Besides, the type of music that should really be sound-tracking anything to do with English rugby is opera. What, you might wonder, is it about rugby players and opera? Something to do with large men of sizeable girth getting over-emotional? Whatever it is, since Brian Moore declared an undying love for aria and recitative (last Thursday night, instead of training with the England squad the freshly retired hooker was at the English National Opera watching The Pearl Fishers) it has become de rigueur for rugby internationals to wax lovingly about opera.
First it was Victor Ubogu, proclaiming a life-long interest in the Ring Cycle. And now news reaches us of Jeremy Guscott presenting Top Score, described by BBC2 as a "six-part, child-friendly introduction to the world of opera" which kicks off on 4 February. Guscott spends his time in the series interviewing Luciano Pavarotti, watching Roberto Alagna hit top C during a production of La Boheme and generally proselytising about the thinking rugby player's music of choice.
"It's the emotion," he says of Tosca, his fave rave. "It's so full of it." To be fair to Guscott, his is a recent conversion. He admits he was selected for the presenting job because he was not a buff, and was thus in the same position as most of the children in his audience, learning as he went along. Until he started, his preferred listening was "all sorts of music: M People, Phil Collins and Harry Connick Junior." In short a taste for the kind of middle-of-the-road fare which, if you believed the questionnaire-style interviews which are the main insight we have into the private preferences of our heroes, appears to be issued at birth to sportsmen.
But scratch away the surface, and rugby is not the only sport to harbour practitioners who favour the musically atypical. Mike Brearley, for instance, used to calm his nerves when facing Michael Holding by humming Mozart quartets. And Derek Pringle, at present reporting on the South African debacle for this paper, stood out in the Essex dressing-room for his love of The Vulgar Boatmen, the Go-Betweens and Magnetic Fields.
"The most common response I got in the dressing-room," said Pringle speaking from somewhere on the tour of pain, "was, 'you only like that stuff to be different'. Well, while I think it's right to seek out those things on the margin, basically Dire Straits gave me a headache.
"In my early days at Essex, Gooch, who is a big Van Morrison man by the way, asked me what I thought of Simply Red. I said simply crap and he remembered it most of my career, as if it were an insight rather than, I would have thought, a statement of the obvious."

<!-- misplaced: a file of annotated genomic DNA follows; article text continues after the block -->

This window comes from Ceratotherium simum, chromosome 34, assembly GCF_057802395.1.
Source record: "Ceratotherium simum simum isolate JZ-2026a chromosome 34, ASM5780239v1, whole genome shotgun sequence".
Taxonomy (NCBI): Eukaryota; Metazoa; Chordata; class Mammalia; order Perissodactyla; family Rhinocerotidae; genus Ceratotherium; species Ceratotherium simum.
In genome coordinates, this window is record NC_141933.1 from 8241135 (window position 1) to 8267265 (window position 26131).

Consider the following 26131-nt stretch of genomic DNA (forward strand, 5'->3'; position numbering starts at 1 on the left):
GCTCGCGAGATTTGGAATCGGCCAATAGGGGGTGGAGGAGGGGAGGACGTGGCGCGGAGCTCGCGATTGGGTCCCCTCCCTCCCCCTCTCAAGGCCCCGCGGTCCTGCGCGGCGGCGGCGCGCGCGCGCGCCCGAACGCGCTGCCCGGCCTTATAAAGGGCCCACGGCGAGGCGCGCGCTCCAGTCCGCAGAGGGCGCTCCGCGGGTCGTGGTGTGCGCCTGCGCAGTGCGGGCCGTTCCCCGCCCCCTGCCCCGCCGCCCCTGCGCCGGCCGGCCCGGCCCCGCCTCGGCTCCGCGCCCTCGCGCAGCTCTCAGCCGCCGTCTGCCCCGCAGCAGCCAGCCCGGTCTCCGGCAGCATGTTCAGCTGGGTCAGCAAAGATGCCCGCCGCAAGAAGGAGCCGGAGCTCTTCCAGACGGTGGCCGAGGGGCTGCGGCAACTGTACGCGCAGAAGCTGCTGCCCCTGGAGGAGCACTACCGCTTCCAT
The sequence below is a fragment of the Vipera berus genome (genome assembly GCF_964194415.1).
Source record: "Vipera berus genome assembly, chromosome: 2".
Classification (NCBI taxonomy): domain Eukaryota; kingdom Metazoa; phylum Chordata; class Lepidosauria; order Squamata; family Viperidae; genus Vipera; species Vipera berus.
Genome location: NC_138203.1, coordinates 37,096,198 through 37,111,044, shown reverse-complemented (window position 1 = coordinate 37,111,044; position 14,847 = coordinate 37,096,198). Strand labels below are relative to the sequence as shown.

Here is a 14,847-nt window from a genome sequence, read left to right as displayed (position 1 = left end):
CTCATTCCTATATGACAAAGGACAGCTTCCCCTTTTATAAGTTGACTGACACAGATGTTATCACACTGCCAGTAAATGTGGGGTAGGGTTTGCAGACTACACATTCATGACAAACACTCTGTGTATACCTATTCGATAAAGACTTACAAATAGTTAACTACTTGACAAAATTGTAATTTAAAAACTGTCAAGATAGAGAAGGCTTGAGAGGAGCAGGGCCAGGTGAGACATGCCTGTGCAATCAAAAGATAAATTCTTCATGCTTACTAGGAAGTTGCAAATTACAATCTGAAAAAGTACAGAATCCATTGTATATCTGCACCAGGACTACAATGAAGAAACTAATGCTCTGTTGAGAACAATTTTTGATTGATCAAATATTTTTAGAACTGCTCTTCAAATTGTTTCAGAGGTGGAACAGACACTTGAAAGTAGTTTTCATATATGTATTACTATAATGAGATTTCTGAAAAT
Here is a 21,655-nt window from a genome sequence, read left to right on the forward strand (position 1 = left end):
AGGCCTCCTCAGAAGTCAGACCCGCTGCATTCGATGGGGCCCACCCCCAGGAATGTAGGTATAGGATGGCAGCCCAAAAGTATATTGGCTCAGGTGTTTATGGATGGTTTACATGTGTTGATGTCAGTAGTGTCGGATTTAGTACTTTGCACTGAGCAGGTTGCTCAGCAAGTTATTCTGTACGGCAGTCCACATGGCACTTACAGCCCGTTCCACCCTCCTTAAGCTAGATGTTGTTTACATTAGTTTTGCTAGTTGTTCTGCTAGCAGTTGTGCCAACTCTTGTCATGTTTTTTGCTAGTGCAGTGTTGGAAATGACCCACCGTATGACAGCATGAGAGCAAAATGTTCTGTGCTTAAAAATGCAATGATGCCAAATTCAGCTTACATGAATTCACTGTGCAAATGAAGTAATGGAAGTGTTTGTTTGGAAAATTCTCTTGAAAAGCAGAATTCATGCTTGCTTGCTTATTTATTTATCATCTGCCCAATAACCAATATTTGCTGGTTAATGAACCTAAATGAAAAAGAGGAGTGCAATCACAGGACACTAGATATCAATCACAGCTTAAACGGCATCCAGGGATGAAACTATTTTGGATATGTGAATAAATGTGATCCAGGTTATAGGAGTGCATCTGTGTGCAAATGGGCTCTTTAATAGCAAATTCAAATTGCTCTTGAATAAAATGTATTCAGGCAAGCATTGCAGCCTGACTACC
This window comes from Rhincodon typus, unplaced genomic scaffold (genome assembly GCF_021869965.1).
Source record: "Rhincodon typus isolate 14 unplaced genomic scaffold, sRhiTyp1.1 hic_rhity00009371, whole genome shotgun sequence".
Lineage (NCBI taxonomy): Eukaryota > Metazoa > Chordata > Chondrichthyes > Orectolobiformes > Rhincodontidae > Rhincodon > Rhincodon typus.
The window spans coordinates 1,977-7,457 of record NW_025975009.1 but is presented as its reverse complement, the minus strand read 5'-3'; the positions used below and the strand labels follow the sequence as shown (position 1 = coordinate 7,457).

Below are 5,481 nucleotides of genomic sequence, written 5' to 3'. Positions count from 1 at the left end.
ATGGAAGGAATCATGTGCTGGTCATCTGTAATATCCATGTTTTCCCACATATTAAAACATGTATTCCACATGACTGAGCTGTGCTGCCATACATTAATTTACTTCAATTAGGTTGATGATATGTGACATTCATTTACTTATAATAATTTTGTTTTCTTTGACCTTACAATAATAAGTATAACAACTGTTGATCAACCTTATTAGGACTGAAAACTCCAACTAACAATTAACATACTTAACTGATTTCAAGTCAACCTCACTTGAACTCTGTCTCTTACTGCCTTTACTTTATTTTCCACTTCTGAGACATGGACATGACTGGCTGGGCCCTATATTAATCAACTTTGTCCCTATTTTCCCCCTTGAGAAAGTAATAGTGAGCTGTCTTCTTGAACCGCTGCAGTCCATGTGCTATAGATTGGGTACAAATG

Cricketers, Pringle adds, have more time than most sportsmen to develop their tastes - all those breaks for bad light and hanging around to bat while Gooch scores a double ton.
"John Stephenson and I used to swap tapes," he says. "And he introduced The Replacements to the Hampshire dressing-room when he went there as skipper. This tour the England party seem to be hung up on James for some reason."
Not Devon Malcolm, though, who left for home in a huff taking a couple of Pringle's lovingly compiled reggae tapes with him.
Though it is unlikely that Paul Ince cited the opportunity to go to the La Scala opera house in Milan as his major reason for joining Inter, there are even some footballers who deviate from the regulation affection for Luther Vandross. For every hundred David Seamans (seen looking more enthusiastic than might be considered necessary at Rod Stewart's Wembley gig last summer), there is a Danny Dichio (of QPR) who spends his Saturday nights spinning acid jazz, house and garage as a sharp DJ. David James, the Liverpool keeper, too, is a keen amateur jock, boasting an ability to keep three record decks on the go at once. Not that surprising an act of co-ordination, though, for a man apparently capable of keeping three hairstyles on the go at once.
There are indy rock fans too out on the pitch. The grandfather of them all is Pat Nevin, who once admitted a fondness for the Factory records act Crispy Ambulance, and subsequently rather regretted it. And at Nottingham Forest, following the lead of his skipper Stuart Pearce, once spotted pogoing at a Lurkers gig, Scott Gemmill claims that the worst thing that happened in 1995 was that The Verve split up, so soon after making "A Northern Soul", his album of the decade. Appearances may be deceptive, but you couldn't help feeling that his father, Archie, was probably a Carpenters man.Reuse content